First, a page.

Saturday, October 26, 2013

Chinese Painting Comes to London

Court ladies preparing silk, 12th Century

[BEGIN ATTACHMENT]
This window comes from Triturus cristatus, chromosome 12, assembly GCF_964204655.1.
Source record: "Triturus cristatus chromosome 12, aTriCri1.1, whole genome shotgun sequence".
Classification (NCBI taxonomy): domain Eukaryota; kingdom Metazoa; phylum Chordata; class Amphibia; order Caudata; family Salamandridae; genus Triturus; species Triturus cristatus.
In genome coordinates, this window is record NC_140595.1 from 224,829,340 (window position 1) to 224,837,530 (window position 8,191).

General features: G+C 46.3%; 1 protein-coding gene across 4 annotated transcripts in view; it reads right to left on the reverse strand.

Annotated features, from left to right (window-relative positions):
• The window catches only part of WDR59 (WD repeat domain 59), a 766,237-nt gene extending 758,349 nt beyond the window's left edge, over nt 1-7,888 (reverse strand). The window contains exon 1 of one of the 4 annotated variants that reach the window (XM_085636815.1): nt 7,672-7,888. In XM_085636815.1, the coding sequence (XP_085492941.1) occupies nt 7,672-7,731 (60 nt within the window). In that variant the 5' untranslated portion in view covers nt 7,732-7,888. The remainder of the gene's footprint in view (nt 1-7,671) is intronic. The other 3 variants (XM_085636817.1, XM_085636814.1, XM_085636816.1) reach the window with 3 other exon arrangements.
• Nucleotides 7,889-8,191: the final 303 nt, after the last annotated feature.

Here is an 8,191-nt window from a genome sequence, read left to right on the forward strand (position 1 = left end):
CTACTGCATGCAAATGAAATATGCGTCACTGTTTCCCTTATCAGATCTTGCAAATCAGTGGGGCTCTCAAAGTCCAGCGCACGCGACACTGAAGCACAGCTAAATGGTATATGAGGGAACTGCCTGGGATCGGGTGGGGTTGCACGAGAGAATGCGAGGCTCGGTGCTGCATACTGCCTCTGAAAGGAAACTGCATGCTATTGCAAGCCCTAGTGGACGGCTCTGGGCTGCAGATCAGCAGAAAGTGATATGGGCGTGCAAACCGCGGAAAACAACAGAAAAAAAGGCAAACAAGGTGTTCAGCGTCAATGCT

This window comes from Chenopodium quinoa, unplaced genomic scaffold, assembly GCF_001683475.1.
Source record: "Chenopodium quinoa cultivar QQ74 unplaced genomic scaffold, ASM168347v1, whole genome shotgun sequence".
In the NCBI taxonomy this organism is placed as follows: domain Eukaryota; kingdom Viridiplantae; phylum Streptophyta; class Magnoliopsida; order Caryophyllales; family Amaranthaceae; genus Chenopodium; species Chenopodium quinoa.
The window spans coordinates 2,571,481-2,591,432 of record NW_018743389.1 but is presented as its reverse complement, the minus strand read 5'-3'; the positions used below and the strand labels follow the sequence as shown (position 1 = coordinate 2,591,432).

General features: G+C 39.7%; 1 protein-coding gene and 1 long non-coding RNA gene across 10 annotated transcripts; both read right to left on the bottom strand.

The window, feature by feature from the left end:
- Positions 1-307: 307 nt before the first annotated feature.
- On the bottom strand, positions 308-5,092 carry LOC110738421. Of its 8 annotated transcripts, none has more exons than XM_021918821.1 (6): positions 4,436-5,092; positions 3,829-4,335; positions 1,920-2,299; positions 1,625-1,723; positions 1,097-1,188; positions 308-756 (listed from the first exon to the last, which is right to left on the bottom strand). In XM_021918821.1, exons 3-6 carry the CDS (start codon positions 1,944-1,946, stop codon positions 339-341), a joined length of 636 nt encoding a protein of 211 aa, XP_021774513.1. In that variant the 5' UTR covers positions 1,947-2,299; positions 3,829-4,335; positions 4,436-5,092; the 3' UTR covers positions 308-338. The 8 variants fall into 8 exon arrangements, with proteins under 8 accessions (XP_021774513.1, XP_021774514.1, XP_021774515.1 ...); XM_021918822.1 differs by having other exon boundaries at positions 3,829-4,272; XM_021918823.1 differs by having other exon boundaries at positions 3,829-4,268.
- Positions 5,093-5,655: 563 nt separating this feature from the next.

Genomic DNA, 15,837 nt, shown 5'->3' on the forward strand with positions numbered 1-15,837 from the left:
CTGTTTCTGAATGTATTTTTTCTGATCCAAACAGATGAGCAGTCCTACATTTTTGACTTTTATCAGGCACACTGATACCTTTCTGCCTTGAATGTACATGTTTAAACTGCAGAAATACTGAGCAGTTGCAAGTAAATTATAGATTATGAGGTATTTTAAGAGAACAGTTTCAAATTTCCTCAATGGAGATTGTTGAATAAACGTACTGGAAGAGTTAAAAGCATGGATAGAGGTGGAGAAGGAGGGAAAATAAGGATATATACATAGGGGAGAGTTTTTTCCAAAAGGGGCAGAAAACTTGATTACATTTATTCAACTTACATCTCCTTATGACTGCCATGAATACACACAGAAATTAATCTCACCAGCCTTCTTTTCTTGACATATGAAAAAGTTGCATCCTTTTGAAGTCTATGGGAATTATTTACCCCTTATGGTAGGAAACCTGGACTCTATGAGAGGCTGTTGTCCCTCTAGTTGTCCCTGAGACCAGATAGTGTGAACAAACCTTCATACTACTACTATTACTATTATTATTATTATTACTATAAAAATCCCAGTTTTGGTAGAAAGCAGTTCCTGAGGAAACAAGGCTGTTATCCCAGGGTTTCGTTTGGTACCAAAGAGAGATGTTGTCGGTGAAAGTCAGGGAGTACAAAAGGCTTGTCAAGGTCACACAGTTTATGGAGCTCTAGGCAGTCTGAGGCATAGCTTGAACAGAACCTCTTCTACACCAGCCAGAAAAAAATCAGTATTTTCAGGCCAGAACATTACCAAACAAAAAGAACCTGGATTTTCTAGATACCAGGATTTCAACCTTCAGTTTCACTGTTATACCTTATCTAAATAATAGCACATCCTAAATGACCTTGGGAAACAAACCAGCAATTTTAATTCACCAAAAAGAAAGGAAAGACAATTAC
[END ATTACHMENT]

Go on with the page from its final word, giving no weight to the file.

The V&A's Masterpieces of Chinese Painting 700-1900 exhibition opened in London today. I wasn't there but I gather it was a hit. Amazingly, it's the UK's first major exhibition of Chinese painting since 1935. The western telling of art history tends to focus almost exclusively on Europe and (later) North America, and yet here is evidence - if it were needed - of sublime art from the east which has been otherwise pretty much ignored. Depictions of Buddha dominated early on (just as depictions of Christ did in Europe), but court life, landscapes, wildlife and other subject matter follow, much like in the west. It's true that there are differences: painting in China was generally on silk, rolled up in a scroll and viewed occasionally, not on framed canvas and hung permanently on walls; much of the development of western art has been about technique and perspective while Chinese art is perhaps more about the poetry of expression. But what do I know. In any case, sounds like a great show.

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